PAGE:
Even though Smith has long split her time between New York and London and has taught in the U.S. for over a decade, she retains an outsider's capacity to observe the country from a afar. This perspective is perhaps most evident in "The American Exception." In it, Smith quotes the president's yearning for the good old days when "we [Americans] didn't have death." She doesn't mark that statement as an obvious falsehood, however, drawing a distinction between the dead and death. "We had dead people," she notes, "We had casualties and we had victims. But, in America, all of these involved some culpability on the part of the dead." Not so with "the kind of death that comes to us all, irrespective of position."
Smith's initial assumptions about "the democratic nature of plague" are ultimately, she decides, inaccurate. She concludes the essay recognizing that the pandemic would not, in fact, be the great equalizer, coming to rich and poor alike. In the end, "American hierarchies, hundreds of years in the making, are not so easily overturned. Black and Latino people are now dying at twice the rate of white and Asian people. More poor people are dying than rich. The virus map of the New York boroughs turn redder along precisely the same lines as it would if the relative shade of crimson counted not infection and death but income brackets and middle-school ratings."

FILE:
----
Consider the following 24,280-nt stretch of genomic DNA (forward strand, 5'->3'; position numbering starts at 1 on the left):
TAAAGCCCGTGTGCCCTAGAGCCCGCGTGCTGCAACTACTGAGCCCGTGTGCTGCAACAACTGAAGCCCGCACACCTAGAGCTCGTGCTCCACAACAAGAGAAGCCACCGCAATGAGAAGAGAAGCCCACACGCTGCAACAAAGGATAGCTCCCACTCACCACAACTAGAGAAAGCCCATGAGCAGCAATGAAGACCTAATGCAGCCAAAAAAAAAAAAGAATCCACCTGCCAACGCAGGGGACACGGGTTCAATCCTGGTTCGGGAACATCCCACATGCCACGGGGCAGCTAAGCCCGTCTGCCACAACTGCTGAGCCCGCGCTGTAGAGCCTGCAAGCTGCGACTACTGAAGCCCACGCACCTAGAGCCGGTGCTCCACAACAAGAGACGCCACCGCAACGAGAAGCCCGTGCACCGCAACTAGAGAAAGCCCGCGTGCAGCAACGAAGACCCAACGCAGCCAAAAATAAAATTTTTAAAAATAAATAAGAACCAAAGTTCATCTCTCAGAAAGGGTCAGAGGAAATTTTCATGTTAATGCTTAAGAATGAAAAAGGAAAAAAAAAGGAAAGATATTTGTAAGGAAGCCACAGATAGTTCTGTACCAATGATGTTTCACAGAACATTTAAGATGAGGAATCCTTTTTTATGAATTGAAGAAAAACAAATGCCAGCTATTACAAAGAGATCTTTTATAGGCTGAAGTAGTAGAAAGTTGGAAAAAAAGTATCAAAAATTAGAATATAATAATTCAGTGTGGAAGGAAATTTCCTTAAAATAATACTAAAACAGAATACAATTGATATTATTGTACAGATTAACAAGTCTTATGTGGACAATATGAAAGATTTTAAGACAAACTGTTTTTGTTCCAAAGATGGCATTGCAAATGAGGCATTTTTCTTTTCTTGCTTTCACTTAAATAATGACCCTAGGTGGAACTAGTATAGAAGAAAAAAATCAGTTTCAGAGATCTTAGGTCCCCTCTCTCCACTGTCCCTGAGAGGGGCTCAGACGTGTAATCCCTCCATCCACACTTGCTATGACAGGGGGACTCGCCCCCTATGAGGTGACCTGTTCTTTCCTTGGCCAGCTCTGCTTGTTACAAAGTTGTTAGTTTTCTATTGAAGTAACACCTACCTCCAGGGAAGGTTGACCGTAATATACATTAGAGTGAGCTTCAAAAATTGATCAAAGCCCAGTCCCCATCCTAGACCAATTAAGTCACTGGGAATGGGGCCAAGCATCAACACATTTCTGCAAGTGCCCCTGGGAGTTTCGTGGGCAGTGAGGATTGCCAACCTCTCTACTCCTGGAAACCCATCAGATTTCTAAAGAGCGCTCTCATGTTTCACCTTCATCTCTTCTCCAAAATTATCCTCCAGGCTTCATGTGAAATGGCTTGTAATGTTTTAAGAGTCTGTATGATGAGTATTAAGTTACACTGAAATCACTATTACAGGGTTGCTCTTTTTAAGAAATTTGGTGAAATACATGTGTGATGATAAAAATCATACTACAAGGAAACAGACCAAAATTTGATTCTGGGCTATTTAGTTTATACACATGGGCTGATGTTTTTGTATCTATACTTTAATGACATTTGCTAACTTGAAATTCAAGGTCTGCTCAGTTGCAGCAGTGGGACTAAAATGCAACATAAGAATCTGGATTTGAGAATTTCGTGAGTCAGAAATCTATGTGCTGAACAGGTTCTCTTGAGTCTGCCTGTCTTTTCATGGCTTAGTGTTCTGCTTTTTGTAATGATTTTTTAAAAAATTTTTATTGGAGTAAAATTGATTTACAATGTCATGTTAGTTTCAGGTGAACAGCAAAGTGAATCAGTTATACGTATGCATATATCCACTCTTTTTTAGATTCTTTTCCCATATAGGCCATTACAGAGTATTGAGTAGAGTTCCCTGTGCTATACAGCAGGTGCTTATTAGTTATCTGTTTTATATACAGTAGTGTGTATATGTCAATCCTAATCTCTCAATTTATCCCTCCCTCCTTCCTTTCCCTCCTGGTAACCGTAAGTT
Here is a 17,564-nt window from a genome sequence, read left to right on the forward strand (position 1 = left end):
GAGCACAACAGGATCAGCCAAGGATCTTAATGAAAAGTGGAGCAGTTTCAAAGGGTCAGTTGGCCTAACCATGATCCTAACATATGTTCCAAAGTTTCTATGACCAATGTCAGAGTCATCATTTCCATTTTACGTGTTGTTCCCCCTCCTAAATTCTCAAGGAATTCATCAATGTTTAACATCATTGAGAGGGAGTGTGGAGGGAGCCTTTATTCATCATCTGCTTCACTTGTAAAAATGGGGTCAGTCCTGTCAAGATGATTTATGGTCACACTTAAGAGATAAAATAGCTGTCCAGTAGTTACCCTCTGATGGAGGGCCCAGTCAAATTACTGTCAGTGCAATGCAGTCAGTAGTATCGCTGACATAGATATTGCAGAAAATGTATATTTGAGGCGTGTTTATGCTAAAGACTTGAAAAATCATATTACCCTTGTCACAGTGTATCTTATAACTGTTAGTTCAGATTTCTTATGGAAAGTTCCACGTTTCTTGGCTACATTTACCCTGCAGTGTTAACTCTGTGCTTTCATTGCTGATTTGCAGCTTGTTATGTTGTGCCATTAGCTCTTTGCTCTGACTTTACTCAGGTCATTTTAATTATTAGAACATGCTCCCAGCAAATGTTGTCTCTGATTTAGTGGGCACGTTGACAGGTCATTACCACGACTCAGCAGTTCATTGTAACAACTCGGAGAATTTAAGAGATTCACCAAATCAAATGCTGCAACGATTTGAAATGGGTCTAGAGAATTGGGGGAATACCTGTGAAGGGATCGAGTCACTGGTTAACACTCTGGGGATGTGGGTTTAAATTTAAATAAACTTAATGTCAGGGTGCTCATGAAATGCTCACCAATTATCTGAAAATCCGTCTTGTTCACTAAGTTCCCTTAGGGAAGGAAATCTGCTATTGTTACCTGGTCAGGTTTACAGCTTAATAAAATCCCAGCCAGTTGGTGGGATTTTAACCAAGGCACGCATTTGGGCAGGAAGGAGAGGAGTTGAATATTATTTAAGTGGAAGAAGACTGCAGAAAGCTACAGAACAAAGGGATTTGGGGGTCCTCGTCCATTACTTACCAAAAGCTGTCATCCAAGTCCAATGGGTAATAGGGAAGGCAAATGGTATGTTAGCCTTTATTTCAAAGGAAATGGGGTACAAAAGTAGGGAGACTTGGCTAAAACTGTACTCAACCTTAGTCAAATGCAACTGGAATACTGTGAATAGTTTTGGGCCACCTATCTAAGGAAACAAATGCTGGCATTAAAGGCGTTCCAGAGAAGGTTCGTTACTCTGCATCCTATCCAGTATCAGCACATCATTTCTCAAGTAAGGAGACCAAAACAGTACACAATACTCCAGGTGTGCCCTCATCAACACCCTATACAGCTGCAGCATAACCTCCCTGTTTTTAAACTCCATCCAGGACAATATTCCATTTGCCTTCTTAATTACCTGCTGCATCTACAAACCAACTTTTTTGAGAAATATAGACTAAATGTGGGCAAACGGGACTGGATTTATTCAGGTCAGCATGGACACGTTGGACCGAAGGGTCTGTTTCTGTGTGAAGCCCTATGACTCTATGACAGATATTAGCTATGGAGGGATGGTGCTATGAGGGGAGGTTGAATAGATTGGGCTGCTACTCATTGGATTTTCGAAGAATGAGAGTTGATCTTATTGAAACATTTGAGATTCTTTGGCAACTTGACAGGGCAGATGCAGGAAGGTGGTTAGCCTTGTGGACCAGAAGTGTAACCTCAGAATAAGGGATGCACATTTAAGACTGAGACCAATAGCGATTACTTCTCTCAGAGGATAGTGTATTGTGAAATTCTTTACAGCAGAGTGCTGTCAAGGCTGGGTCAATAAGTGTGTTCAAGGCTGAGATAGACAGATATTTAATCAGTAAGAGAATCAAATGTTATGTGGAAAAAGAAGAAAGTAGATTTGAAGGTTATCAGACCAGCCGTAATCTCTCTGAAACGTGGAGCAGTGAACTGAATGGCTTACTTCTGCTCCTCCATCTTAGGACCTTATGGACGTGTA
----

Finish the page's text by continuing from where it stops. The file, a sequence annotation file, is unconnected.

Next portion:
In "Something to Do," Smith takes on time in the age of the coronavirus, when "there are essential workers — who do not need to seek out something to do; whose task is vital and unrelenting — and the rest of us, all with a certain amount of time on our hands." Never one for self-importance, she takes some comfort in a now broadly shared "manic desire to make or grow or do 'something,'" while noting that "the people sometimes demand change. They almost never demand art."
If “Intimations” opens with an inquiry into the nature of the new plague upon us, it ends with a searing indictment of the plague that has haunted this land since colonization. (Technically the final entry is “Intimations,” a listing of those Smith owes debts to and has learned from.) “Screengrabs” is a series of seven scenes that ends with “Postscript: Contempt as a Virus.”